crime

Family of 4 living in car arrested for six-month spate of burglaries in Saitama

19 Comments
By SoraNews24

In February of this year, 65-year-old Satoki Sakagami, his son Yuki, wife Yasue, and step-daughter Shihomi (Yasue’s daughter from a previous marriage) were forced to leave their apartment due to money problems. Living out of a car Yuki had borrowed and parked next to a pond, they are believed to have made a family decision to turn to a life of crime to get by.

In the ensuing months, Saitama prefectural police were looking into a rash of over 40 burglaries throughout their jurisdiction. It wasn’t until the late hours of June 30 that they managed to catch Satoki and 26-year-old Yuki while they were attempting to steal 88 items – including fishing gear, video games, and cash, and valued at about 62,400 yen – from a coffee shop in Honjo City.

At this point it was evident that the police had been getting wise to the Sakagami family’s activities over the months, because the very next day they swooped in and arrested 30-year-old Shihomi for attempting to sell stolen goods to a secondhand shop. Also, that same day, 55-year-old Yasue was also apprehended while trying to take a person’s wallet in a supermarket when they weren’t looking.

The authorities said this week they are currently trying to link them to the other 41 incidents, which if proven, will make them responsible for a combined 3.97 million yen in damages. According to the authorities, they said they used the money for living expenses.

Many online found it hard to ignore the similarities between this case and the Oscar-winning Japanese film "Shoplifters" (Manbiki Kazoku) about a “family” of thieves living in Tokyo.

“Wow, it’s a real Manbiki Kazoku…”

“Wha? There really are families like this?!”

“I wonder if someone made a movie about their lives, would it win awards too?”

“I have a feeling cases like this are going to increase from now on.”

“I hope they don’t make a movie about these people. They’re just a bunch of thieves and don’t deserve it.”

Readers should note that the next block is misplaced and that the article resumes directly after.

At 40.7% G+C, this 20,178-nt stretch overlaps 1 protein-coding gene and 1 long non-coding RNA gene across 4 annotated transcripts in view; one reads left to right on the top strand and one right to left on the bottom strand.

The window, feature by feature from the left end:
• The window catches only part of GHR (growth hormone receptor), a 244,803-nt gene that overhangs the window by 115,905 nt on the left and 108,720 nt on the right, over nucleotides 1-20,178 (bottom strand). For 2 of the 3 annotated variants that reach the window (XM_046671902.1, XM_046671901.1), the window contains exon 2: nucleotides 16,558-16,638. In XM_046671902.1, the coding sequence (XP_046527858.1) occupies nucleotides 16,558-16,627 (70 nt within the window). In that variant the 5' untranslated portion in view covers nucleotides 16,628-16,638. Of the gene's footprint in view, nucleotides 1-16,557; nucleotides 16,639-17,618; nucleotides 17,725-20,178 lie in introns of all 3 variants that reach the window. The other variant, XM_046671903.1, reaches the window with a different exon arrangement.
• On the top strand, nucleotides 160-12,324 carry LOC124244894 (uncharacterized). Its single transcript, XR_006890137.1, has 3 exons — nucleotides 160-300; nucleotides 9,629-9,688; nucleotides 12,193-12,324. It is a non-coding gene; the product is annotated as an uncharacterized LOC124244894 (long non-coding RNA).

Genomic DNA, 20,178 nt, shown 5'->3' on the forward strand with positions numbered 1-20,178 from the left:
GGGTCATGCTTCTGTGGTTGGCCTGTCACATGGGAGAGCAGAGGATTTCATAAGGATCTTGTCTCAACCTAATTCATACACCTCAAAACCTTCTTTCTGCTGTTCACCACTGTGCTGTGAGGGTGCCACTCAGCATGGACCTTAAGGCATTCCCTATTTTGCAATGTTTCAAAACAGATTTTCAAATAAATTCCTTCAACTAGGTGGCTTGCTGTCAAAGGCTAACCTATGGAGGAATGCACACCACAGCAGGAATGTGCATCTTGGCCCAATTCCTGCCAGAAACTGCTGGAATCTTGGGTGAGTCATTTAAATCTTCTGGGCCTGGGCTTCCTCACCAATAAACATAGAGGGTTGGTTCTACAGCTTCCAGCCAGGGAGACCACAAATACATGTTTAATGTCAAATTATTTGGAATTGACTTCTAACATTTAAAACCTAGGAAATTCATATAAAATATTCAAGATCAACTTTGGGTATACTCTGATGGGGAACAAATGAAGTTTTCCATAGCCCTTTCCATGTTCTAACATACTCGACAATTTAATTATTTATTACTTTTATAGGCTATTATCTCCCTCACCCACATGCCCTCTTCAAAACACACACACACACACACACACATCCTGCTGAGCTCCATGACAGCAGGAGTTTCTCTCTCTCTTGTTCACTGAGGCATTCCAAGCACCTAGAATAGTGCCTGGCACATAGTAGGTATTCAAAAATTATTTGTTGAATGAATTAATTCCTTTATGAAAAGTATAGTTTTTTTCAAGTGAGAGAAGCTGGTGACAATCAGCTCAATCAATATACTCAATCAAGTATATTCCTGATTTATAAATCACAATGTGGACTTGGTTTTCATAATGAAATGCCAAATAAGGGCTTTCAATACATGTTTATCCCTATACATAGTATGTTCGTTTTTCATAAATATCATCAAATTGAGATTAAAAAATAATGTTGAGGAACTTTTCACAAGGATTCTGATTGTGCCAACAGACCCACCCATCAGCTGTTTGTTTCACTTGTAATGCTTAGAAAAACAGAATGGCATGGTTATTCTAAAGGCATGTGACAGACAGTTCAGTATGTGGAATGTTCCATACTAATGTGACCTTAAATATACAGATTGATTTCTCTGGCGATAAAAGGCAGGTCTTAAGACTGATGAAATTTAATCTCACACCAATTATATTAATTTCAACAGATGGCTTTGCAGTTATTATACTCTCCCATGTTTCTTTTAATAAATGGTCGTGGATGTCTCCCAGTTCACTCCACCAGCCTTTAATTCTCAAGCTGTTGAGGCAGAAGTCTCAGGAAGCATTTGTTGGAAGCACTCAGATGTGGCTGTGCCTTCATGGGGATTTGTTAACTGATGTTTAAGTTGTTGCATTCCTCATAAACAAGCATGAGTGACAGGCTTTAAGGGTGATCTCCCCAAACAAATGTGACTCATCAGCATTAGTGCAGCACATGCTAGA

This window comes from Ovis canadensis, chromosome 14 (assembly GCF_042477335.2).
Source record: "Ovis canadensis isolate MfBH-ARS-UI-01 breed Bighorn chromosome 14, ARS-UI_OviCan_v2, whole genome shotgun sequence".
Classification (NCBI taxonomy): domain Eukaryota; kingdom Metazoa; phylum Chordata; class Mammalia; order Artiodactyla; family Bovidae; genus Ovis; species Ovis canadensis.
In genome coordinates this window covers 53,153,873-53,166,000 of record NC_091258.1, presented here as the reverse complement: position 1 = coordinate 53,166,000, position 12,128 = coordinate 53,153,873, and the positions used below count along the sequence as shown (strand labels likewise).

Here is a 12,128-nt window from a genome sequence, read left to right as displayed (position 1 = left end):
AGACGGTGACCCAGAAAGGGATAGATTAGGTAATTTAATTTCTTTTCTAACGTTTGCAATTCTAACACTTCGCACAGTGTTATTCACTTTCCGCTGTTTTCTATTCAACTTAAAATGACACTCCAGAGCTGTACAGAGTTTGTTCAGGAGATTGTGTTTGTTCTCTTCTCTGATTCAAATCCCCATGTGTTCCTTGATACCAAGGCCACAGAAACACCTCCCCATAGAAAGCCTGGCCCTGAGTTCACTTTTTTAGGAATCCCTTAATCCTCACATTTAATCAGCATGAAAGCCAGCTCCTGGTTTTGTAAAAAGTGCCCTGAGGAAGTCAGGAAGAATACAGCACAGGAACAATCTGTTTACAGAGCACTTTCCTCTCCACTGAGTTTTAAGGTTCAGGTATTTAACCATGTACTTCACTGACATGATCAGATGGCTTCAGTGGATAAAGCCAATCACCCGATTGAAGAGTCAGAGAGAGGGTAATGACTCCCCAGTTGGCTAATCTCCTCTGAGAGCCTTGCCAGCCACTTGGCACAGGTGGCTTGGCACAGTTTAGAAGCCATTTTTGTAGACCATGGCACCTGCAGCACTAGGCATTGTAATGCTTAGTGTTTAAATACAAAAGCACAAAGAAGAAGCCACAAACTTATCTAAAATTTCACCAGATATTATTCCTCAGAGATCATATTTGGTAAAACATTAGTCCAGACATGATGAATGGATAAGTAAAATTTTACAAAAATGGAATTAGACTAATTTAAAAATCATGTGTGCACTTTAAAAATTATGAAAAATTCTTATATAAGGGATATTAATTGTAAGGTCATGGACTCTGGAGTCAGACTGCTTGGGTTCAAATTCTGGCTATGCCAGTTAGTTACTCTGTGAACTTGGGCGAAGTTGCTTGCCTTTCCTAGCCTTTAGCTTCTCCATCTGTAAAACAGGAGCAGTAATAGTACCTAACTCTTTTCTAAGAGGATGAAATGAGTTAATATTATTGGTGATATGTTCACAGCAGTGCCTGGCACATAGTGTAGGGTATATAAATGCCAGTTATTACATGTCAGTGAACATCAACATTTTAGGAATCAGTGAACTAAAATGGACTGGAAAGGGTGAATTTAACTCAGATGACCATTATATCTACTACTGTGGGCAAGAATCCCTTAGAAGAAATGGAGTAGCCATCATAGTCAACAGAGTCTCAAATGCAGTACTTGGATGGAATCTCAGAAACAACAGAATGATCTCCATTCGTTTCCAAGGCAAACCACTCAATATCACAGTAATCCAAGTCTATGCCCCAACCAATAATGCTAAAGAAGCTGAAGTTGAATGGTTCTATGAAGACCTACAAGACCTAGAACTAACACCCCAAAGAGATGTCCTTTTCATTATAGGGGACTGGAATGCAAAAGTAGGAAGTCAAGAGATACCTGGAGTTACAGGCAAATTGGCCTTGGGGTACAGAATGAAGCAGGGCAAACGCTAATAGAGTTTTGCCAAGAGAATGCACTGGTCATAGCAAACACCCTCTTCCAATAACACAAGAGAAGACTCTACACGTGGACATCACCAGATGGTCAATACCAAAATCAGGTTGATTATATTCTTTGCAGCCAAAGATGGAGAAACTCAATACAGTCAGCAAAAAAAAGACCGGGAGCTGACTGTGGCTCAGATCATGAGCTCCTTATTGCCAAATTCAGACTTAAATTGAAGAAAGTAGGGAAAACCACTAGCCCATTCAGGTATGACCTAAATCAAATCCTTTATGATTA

“Morals in this country are slipping, so it’s becoming easier for people to become thieves.”

“I can feel the film rights being sold as we speak.”

While I’m not crazy about rewarding people who steal with a book/movie deal, I have to admit I’m extremely curious about the thought process that each member of this family went through leading up to their crime spree. I can only imagine that if my family had to turn into band of robbers we would probably devolve into the beginning of "Grand Theft Auto III" after about a week.

Sources: Asahi Shimbun, NHK, Hachima Kiko

Read more stories from SoraNews24.

-- Kamen Rider stuntman applies skills to thievery

-- Japanese “lottery ticket booth” robbed by literal cat burglar, thief makes off with our hearts

-- Criminally studious Japanese schoolgirl caught stealing dozens of educational books in one night

© SoraNews24

©2020 GPlusMedia Inc.

19 Comments
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The authorities said this week they are currently trying to link them to the other 41 incidents, which if proven, will make them responsible for a combined 3.97 million yen in damages. According to the authorities, they said they used the money for living expenses.

That is not all that much money for 4 people to survive since February. It really does look more like survival than hardcore crime to me.

13 ( +13 / -0 )

Isn’t there help for people being forced to go and live on the streets in Japan?

12 ( +15 / -3 )

The Japanese social welfare system shining through.

13 ( +16 / -3 )

It never fails to amaze me just how differently crimes by the poor and desperate are reported compared to the rich and privileged.

Sure it’s easy to get flippant comments from ‘netizens’ about these wacky stories, but surely it’d be more beneficial to get comments from social welfare groups, and others who spend their lives dealing with the specific issues.